the greater accuracy whenever the error in the assumed values of the covariance parameters is greater than 20 ~ ; otherwise the reverse is true due to the greater computational efficiency and simplicity of nonadaptive estimates. The performance of adaptive estimates of nonstationary covariance parameters in terms of convergence rate and accuracy is presented in Figs. 4a and 4b; a((~*) and a(/~*) represent the one sigma error on the adaptive estimate of Q and R respectively. A scalar stable system was constructed using the first components of X and Z in the previous system. The statistical time evolution of the covariance parameters was chosen to be Q(i+ 1)= [(0.9991 )sin (oJlti)]Q(i) + [(0.4) sin (o)2ti)] We(i)
R(i + 1) = [(0.9992) sin (~Ozti)]R(i) + [(0.35) sin (co2ti)] WR(i) where Q(o)=196, R(1)=100, and WQ, WR are uniformly distributed between  10< Wo(i)< 10,  5 < W R ( i ) < 5 ~ To insure that the variances remained positive, they were not chosen to decrease too rapidly in this example. The principle of the variances varying linearly in time, similar to the state, is illustrated; the variance estimates remain
H, W. BI~.EWEI~. ~md C . T . L E O N D E S
274
%,
. . . . . . . . . . .
/
f
r
!
)
/
600
/
) ~°°
/
..
./#
~
V i
,~o,
L
I
i
i t
i
1
I
I
I
I
1
I
F]~. 3. Adaptive estimates o l d agonal covariance parameters.
",2 m
,0o ~
~_ . . . . .
~
i ° °'~_' ~ . _
i
.....
t
R,
J
FIG. 4. Performance of adaptive estimates of nonstationary covariance parameters.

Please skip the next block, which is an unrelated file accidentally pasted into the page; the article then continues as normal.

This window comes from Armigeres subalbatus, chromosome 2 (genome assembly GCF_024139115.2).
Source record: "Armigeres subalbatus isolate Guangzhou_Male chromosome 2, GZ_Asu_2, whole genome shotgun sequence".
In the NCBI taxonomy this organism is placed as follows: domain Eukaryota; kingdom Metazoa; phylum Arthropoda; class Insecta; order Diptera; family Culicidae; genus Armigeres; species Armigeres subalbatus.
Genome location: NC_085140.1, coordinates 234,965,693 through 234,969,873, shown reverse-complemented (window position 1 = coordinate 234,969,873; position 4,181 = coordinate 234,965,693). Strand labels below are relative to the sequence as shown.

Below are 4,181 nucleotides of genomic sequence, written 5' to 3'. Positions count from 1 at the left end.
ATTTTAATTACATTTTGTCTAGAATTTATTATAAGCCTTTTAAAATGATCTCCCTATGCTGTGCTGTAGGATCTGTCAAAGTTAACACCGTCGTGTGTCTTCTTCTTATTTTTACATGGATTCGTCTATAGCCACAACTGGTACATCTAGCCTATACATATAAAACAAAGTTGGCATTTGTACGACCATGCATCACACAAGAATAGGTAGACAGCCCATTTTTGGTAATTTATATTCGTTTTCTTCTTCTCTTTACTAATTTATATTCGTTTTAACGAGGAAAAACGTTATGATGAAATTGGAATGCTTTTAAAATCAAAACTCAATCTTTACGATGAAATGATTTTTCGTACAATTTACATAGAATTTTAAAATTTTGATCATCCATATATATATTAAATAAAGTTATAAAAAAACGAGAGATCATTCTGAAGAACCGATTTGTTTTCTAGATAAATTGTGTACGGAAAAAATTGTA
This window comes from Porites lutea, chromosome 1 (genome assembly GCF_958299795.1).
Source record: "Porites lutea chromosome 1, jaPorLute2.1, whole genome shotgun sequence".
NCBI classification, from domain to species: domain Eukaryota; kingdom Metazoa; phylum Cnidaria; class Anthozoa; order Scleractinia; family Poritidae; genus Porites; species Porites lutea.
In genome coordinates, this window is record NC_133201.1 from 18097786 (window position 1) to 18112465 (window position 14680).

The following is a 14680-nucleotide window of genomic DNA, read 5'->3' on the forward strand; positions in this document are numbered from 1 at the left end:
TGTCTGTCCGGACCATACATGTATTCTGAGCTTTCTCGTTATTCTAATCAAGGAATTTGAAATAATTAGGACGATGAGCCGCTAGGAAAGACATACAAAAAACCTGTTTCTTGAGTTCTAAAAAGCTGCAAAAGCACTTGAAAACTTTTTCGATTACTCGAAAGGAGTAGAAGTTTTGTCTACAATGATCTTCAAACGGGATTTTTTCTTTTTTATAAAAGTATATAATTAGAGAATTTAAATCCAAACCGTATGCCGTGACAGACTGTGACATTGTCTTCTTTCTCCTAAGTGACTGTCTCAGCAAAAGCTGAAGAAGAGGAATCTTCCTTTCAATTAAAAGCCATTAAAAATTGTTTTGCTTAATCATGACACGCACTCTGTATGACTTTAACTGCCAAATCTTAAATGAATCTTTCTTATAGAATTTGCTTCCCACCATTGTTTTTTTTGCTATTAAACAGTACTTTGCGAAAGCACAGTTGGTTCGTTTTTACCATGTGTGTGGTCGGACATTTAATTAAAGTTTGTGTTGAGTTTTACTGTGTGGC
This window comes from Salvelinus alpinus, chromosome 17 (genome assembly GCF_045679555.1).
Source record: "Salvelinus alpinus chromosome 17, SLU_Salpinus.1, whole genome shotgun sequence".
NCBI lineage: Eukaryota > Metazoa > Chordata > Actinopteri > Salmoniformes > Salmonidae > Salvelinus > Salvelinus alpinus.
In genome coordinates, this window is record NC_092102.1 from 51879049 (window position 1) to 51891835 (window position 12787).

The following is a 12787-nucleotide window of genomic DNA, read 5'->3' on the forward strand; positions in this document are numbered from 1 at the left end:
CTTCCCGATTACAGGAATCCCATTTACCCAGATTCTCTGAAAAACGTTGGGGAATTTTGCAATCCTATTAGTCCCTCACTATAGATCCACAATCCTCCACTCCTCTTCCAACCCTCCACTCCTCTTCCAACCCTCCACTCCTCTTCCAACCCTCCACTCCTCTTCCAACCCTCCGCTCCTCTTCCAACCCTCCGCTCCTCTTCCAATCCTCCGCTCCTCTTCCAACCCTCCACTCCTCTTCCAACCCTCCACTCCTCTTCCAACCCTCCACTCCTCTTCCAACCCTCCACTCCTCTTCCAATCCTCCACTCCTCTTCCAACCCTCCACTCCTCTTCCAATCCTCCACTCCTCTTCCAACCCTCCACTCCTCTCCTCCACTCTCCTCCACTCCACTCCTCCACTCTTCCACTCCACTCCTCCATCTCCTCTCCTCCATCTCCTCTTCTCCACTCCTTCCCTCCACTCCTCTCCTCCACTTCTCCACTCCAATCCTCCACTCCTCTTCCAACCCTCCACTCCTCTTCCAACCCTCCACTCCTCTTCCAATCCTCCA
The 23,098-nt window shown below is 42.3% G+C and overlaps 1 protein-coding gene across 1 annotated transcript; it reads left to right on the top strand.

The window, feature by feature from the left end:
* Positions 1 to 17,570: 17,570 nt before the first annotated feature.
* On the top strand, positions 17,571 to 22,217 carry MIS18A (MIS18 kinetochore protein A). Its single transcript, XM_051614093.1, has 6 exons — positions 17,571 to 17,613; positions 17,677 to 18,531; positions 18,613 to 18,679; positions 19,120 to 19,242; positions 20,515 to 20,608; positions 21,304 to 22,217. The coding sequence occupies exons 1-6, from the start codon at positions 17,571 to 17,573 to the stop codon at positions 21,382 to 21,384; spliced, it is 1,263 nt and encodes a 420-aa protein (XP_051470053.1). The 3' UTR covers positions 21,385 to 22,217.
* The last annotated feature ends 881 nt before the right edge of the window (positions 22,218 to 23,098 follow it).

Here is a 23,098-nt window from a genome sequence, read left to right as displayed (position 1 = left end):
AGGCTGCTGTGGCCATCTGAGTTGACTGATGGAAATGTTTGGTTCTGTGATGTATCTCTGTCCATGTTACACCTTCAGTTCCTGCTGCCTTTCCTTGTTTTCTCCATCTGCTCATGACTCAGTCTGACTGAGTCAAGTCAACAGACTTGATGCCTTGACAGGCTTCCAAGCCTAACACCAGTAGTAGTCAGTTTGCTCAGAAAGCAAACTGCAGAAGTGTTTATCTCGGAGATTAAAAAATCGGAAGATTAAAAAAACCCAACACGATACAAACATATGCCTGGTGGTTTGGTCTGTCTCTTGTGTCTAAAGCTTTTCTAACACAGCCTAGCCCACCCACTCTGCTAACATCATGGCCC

Estimation of Nonstationary Covariance Parameters in Linear Systems within their respective accuracy bounds most of the time as is expected, and they do converge. The adaptive estimates are now less optimal, however, compared to the optimal case, and 300 measurements are required before the covariance parameters are learned well enough to be used in increasing the convergence rate of covariance estimates. These examples are chosen to illustrate the relative accuracy and generality of the covariance algorithms, particularly of the adaptive algorithm. The accuracy of stationary covariance parameter SLS estimates is considered representative of the maximum accuracy expected of previous algorithms with equivalent generality using no a priori covariance parameter information. The stationary covariance parameter adaptive example indicates that the adaptive algorithm can yield estimates at least five times more accurate than previous algorithms. It is recognized that along with this increase in accuracy there is an associated increase in computational expense due to the dimension of the covariance parameter state vector. A prime objective in presenting the covariance algorithms, however, is to provide a means by which accuracy requirements may be satisfied with minimum measurements in situations where there is little prior noise information and where more emphasis is placed on accuracy than on computational expense. The covariance algorithms are capable of satisfying low convergence time requirements not satisfied by previous algorithms. For systems limited by computational requirements the covariance algorithms can still be more advantageous than previous algorithms. Since computational requirements in general increase approximately as the square of the number of parameters being estimated, the computational requirements of the covariance algorithms are more sensitive to an increase in the state dimension than are previous algorithms. As the ratio of the predicted state estimate covariance parameters to all other required estimated parameters ~/(n+rh +c~) decreases, the advantage of the covariance algorithms relative to previous algorithms increases. In particular consider a system required to converge with minimum computation time but with no requirement on the number of measurements for convergence. If f,c is the expected ratio of the instantaneous accuracy of the adaptive algorithm to that of the SLS algorithm; and i f f is the maximum ratio of the computation time per measurement required for the covariance algorithms compared to that required for previous algorithms, f ~ [1 +~/(n +rh+~)]z; then the advantage in terms of the convergence computational time of the previous algorithms compared to that of the adaptive algorithm is at least f, =f,c/f. The ratio of the